How do you know when someone has been the victim of discrimination? That’s the question at the heart of the class-action lawsuit against Wal-Mart, which alleges that up to 1 million female employees suffered because of discriminatory employment practices. This week, the Ninth Circuit allowed the lawsuit to proceed.

Legal analysts are questioning the ruling for how it approved the class eligible to file the suit, for broadening the understanding of civil-rights laws (by accepting the idea of “structural discrimination”), and for denying the defendant the ability to use individualized evidence to refute specific claims of discrimination (see Cato’s Mark Moller).

In critiquing the ruling, the Wall Street Journal highlighted Judge Sandra Ikuta’s dissent which concluded: “The majority’s ruling provides scant limits to the types of classes that can be certified… Put simply, the door is now open to Title VII [discrimination] lawsuits targeting national and international companies, regardless of size and diversity, based on nothing more than general and conclusory allegations, a handful of anecdotes, and statistical disparities that bear little relation to the alleged discriminatory decisions.”
The Wall Street Journal emphasized the concern that “anecdotal evidence” could be used as the basis for this class-action suit. They should be equally concerned about the use of statistics.

Politicians and feminist activists regularly claim that statistics like those showing a “wage gap” are evidence of discrimination; in reality, they are nothing of the sort. The oft-cited Department of Labor statistic compares the median income of a full-time working man to the median income of a full-time working woman, and finds that a woman’s earnings are generally between 75 and 80 percent of the man’s earnings. Yet this “gap” isn’t evidence of discrimination, since that statistic ignores the many factors that influence how much someone earns.

Women and men tend to gravitate toward different industries and even different specialties within fields. Women leave the workforce more frequently than men do and take more time off while working, and even full-time working women spend about half an hour less in the office each day than their male co-workers. These differences add up, and even liberal groups like the American Association of University Women admit that controlling for personal choices eliminates up to three-quarters of the wage gap.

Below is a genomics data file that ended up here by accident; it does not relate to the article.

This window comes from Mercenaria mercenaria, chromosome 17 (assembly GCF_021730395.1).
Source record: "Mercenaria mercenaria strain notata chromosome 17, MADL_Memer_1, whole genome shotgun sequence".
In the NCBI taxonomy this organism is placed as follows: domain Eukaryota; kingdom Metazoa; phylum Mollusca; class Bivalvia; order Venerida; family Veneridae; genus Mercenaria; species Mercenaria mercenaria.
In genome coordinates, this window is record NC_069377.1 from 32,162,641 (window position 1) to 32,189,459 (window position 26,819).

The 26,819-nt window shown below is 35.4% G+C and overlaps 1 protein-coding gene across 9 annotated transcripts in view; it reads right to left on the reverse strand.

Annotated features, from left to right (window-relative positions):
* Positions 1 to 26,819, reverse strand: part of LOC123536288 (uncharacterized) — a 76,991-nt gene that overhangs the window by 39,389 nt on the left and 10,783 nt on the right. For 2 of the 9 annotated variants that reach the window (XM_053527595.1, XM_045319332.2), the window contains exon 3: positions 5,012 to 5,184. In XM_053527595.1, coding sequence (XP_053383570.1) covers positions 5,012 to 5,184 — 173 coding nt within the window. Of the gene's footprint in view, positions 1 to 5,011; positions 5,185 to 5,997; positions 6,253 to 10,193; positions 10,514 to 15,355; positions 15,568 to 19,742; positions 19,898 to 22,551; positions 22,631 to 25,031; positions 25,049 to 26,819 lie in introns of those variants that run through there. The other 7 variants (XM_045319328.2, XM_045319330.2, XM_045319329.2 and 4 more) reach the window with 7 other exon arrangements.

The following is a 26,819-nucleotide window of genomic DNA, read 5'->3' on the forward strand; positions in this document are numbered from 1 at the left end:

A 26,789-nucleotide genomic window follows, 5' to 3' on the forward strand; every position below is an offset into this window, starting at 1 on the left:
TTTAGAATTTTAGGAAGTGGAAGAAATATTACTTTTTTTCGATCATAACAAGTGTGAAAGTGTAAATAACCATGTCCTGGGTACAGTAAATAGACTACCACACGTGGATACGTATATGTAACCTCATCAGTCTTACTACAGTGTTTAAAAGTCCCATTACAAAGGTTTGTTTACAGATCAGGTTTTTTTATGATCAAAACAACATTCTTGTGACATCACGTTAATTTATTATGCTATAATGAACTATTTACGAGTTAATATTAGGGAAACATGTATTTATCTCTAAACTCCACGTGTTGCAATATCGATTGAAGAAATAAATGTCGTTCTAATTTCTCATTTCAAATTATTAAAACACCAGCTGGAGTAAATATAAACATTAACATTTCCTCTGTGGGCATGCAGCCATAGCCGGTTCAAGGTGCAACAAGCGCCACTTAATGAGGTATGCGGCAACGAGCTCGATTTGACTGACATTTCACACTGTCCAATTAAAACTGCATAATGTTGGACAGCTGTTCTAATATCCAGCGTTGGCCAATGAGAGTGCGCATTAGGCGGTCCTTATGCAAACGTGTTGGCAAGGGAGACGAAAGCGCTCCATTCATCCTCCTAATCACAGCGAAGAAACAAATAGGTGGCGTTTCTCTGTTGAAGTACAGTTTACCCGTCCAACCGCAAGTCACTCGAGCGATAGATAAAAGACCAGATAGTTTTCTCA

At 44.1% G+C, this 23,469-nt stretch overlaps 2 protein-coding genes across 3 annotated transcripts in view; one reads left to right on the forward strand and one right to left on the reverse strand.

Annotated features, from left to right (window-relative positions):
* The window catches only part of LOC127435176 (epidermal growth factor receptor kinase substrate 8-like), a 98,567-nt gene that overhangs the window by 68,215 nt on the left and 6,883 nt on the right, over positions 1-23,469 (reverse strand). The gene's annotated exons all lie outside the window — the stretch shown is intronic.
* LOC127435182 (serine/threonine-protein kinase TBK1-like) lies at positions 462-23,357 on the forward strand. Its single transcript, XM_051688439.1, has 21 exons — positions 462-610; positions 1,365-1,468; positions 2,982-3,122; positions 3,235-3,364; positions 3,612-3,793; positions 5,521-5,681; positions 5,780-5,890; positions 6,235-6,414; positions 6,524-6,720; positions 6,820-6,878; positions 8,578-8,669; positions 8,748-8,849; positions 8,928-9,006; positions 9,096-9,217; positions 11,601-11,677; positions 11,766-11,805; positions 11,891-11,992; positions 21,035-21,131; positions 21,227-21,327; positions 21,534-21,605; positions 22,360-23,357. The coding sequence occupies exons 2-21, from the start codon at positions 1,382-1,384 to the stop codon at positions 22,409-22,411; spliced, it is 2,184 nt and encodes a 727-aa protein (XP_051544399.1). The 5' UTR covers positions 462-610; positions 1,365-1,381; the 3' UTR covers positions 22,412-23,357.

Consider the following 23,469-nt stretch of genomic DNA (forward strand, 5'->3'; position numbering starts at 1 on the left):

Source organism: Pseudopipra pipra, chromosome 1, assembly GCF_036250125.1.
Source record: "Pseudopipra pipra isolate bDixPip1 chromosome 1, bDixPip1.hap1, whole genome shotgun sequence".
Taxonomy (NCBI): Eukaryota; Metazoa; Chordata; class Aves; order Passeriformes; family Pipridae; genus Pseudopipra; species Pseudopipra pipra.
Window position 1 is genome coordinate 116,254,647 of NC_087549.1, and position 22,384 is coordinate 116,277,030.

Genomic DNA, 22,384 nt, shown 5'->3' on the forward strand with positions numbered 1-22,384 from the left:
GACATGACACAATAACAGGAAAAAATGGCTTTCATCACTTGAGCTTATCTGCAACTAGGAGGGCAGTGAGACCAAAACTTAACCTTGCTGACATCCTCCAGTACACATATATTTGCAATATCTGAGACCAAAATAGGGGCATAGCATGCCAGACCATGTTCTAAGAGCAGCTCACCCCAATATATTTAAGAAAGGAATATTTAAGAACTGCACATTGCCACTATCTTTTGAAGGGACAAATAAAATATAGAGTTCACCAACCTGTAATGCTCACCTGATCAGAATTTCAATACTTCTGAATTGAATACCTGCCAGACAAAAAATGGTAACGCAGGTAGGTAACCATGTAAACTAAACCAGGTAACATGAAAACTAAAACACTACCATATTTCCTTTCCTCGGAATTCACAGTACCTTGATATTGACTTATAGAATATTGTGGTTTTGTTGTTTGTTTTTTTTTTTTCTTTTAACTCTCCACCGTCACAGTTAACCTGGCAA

It’s hard to control for all of the factors that affect earnings. In his book, Why Men Earn More, Warren Farrell looks at many factors, and notes trends that make identifying discrimination difficult. For example, women often are promoted more quickly than men. As a result, women executives often have less experience than their male counterparts and therefore are paid less. Dr. Farrell uses the example of TV news directors. Some claimed discrimination because female news directors were paid about 27 percent less than their male counterparts. Yet the data also showed that the average female news director had less than six years of experience in news, while the average man had more than 14. In this instance, who exactly is being discriminated against?

Other studies have found that women are less likely to negotiate their starting salaries or ask for raises and promotions, which may contribute to them earning less than men on average. That could be a result of socialization, natural instincts, and even the presumption that women who try to negotiate their salaries will be perceived as less attractive candidates (which studies have also found to be true).

Statistics also cannot capture the different goals that men and women have when negotiating employment contracts. While many men might focus exclusively on maximizing pay, many women focus on flexible work schedules or schedules that work with their children’s school calendars.

Undoubtedly, there were some bad, even sexist bosses managing some of Wal-Mart’s million female workers. But aggregate statistics aren’t going to tell their story.

Carrie Lukas is vice president and director of policy at the Independent Women’s Forum.